The Maritime Museum of Tasmania is one of those places we’ve been meaning to visit for ages. Sometimes we overlook the popular attractions in Hobart, knowing they’ll be there next time. With so many annual events and road trips to consider, the schedule always seems to be full.
But that’s just not good enough! So we decided to revamp our to-do list, and moved this one up the order. And we’re very glad we did…
Maritime Museum of Tasmania: on Deck in Hobart
You don’t even have to venture from the heart of Hobart to find the Maritime Museum. Tasmanian Museum & Art Gallery, Constitution Dock, Elizabeth Street Pier, Sullivans Cove, Franklin Wharf: they all surround the Argyle St Carnegie Building.
Perfect location for boat-lovers, obviously. Tours from the Maritime Museum of Tasmania include a guided walk around the port. The May Queen, an 1867 trading ketch, is moored at the docks. The museum’s floating exhibit is sometimes open for inspection during the warmer months, but is easily visible from the street.
Nautical Community Effort
After years of lobbying, nautical enthusiasts saw the first version of the Maritime Museum opened in Battery Point in 1973. Through a series of upgrades, the current site was officially opened in 2000 by Queen Elizabeth II as the major attraction and community resource we see today.
The collection housed in the building is astounding, and much more elaborate than we’d envisaged. Photographs and paintings line the walls, depicting all forms of maritime activity from Tasmania’s history. Many of the displays have evolved from donations. Our investigation took a lot longer than the hour we’d anticipated. A lighthouse lens from Goose Island welcomes visitors inside the main entrance, and that alone is quite mesmerising.
Whale Hunting in Tasmania
Another exhibit we found fascinating, was the section on whaling in the Derwent River. There’s even old footage of a whale hunt in progress. The whalers row a comparatively tiny boat yet still manage to secure one of the massive whales. Prized for the production of oil from the whale blubber, and just like the convict settlement in the state, this part of Tasmanian history is quite disturbing.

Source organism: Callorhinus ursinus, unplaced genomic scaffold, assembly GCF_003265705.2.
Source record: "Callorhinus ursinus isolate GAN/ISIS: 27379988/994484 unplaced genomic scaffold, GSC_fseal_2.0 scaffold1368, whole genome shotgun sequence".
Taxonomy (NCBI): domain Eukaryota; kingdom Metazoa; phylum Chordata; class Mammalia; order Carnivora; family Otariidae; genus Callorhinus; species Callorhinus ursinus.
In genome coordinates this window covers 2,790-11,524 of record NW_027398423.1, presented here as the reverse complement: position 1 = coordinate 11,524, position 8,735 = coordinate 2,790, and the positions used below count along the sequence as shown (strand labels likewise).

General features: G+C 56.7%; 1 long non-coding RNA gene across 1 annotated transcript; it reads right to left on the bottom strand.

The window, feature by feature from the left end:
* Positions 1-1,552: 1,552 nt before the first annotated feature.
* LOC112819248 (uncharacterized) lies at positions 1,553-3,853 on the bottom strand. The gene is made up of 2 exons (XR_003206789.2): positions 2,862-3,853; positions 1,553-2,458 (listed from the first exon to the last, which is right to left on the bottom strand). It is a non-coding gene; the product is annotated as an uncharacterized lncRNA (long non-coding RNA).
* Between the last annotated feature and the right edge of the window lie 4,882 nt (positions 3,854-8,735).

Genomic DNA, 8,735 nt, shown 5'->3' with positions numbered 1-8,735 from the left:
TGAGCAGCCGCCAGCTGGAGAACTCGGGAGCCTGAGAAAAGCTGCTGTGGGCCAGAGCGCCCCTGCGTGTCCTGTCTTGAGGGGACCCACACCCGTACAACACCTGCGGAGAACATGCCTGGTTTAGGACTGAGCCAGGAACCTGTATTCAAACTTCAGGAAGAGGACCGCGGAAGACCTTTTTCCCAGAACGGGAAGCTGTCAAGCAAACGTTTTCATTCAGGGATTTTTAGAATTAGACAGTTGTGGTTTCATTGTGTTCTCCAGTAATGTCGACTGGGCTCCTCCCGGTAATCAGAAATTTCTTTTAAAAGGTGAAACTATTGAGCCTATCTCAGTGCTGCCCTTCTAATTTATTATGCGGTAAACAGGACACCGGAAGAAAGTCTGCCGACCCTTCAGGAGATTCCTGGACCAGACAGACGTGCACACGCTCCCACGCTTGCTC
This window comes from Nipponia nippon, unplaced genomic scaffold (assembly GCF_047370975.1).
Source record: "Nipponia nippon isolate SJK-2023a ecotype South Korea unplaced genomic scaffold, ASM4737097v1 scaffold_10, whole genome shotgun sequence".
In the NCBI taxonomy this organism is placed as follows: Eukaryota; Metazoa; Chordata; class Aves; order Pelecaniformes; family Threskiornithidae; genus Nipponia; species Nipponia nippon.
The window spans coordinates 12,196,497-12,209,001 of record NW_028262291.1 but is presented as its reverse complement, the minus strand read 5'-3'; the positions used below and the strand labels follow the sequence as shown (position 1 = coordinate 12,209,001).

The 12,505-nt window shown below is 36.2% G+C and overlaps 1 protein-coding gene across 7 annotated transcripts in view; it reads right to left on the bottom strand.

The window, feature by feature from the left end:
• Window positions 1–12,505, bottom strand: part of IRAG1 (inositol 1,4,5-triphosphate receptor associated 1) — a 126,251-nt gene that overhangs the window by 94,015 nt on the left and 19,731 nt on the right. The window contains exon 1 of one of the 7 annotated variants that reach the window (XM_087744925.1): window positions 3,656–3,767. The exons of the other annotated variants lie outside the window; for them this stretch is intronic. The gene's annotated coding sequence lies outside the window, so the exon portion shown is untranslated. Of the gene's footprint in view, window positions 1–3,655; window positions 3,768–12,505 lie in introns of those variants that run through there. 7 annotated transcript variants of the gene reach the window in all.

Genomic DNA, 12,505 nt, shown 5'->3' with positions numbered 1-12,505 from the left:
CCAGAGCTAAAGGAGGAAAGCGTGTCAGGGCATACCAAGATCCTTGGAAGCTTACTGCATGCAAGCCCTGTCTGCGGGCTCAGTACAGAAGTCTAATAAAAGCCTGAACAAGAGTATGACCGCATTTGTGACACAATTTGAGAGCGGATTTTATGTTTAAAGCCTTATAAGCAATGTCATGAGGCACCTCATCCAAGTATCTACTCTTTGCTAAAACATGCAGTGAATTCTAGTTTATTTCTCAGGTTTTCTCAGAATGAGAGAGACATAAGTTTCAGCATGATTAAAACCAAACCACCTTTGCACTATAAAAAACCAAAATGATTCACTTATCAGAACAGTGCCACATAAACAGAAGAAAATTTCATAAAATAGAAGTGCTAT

But the Maritime Museum has managed to incorporate the reality of the past, with the present-day protection of whales by organisations including Sea Shepherd. The quote from their mural, Thar She Blows… there is no employment more hazardous, more labourious, more disgusting, than whaling… probably sums up the general consensus.
Petrel Shipwreck and Hope Beach
Shipwrecks also make for interesting subjects. There’s a large piece of timber on show, found at Hope Beach on the South Arm Peninsula in 2006. Detailed archaeological research revealed the timber, a north-eastern Tasmanian silver-top ash, came from the stem and keel of the Petrel bow.
The 195 ton barque Petrel was built in shipyards at Gravelly Beach on the Tamar River in 1847. During a trading voyage between Hobart Town and Port Arthur in 1853, the vessel apparently ran into trouble near the Iron Pot lighthouse. Some of the mystery surrounding the disappearance of the Petrel was solved when the wreckage washed ashore during a storm… after 153 years lost at sea!
Maritime Museum of Tasmania: Features
There’s too many features to list in a single article. If you’re a fan of model boats, the Maritime Museum of Tasmania is definitely the place for you. There’s stacks of them, from all vintages and cultures. Kids (young and old) will enjoy the chance to ring a bell or two, and look through the telescope out towards Victoria Dock. And what would a nautical theme be without a few masthead figures and models, or an awesome diving ensemble?
Everywhere you look, there’s reminders of the progression maritime travel has made over the years. There’s a wooden boat given to a bride as a wedding present in 1871! Strange enough present, but more so because her own betrothed was the founder of a ship-building firm. Wonder why she didn’t just use one of his boats when she rowed the seven miles from Port Cygnet to Surveyors Beach?
You can also check out
- images of an early version of the Spirit of Tasmania
- samples of knots tied by shippies everywhere
- navigational instruments including a revolving scanner
- boating facts and figures from the navy
- an aboriginal bark canoe
- the SS Rosny, the eastern-shore ferry in the pre-Tasman Bridge days
You might want to take home a reminder of your visit to the Maritime Museum of Tasmania. That’s an option! You’ll pass a couple of smaller rooms as you complete your journey, one with maps and one with books. Those for sale include stories about the Sydney to Hobart Yacht Race and Jessica Watson‘s round-the-world adventure on Pink Lady.
The Maritime Museum of Tasmania is located on the corner of
Davey and Argyle Streets in Hobart. They’re open daily from
9am to 5pm; admission is $7 per adult and $16 per family.
Children 12 and under are free.
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